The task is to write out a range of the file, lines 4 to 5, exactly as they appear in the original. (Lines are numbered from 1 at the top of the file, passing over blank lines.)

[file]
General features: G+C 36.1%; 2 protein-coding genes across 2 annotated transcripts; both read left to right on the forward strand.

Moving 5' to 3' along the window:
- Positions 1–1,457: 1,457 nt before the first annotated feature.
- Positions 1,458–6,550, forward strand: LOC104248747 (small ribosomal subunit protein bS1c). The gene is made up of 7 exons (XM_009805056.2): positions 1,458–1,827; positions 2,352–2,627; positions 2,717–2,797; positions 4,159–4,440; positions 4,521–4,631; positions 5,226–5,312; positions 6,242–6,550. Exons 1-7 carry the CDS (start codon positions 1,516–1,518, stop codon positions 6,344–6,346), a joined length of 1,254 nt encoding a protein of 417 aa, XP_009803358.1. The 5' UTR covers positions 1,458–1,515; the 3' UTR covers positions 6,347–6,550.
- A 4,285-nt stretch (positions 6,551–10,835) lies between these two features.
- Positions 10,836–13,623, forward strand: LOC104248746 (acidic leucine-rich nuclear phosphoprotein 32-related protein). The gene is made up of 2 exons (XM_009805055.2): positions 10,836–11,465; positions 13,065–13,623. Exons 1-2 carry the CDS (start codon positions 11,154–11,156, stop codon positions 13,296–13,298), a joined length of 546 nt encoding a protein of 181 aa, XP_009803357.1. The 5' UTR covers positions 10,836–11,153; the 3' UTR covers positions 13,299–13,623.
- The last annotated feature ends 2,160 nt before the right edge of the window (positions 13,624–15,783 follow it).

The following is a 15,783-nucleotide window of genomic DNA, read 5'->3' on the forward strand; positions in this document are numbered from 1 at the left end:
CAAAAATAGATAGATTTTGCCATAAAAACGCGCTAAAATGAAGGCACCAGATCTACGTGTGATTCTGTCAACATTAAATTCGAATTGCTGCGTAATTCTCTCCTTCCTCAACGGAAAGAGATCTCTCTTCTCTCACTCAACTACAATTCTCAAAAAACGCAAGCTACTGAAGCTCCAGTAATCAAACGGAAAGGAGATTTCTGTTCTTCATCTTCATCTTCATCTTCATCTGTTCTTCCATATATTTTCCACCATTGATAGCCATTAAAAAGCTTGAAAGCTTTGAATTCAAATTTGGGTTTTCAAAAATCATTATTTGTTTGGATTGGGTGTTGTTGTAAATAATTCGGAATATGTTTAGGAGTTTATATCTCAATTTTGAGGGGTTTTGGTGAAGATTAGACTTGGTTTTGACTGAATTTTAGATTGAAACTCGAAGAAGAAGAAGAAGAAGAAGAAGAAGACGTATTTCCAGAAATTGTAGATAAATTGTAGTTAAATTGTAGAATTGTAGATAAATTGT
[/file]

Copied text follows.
- Positions 1,458–6,550, forward strand: LOC104248747 (small ribosomal subunit protein bS1c). The gene is made up of 7 exons (XM_009805056.2): positions 1,458–1,827; positions 2,352–2,627; positions 2,717–2,797; positions 4,159–4,440; positions 4,521–4,631; positions 5,226–5,312; positions 6,242–6,550. Exons 1-7 carry the CDS (start codon positions 1,516–1,518, stop codon positions 6,344–6,346), a joined length of 1,254 nt encoding a protein of 417 aa, XP_009803358.1. The 5' UTR covers positions 1,458–1,515; the 3' UTR covers positions 6,347–6,550.
- A 4,285-nt stretch (positions 6,551–10,835) lies between these two features.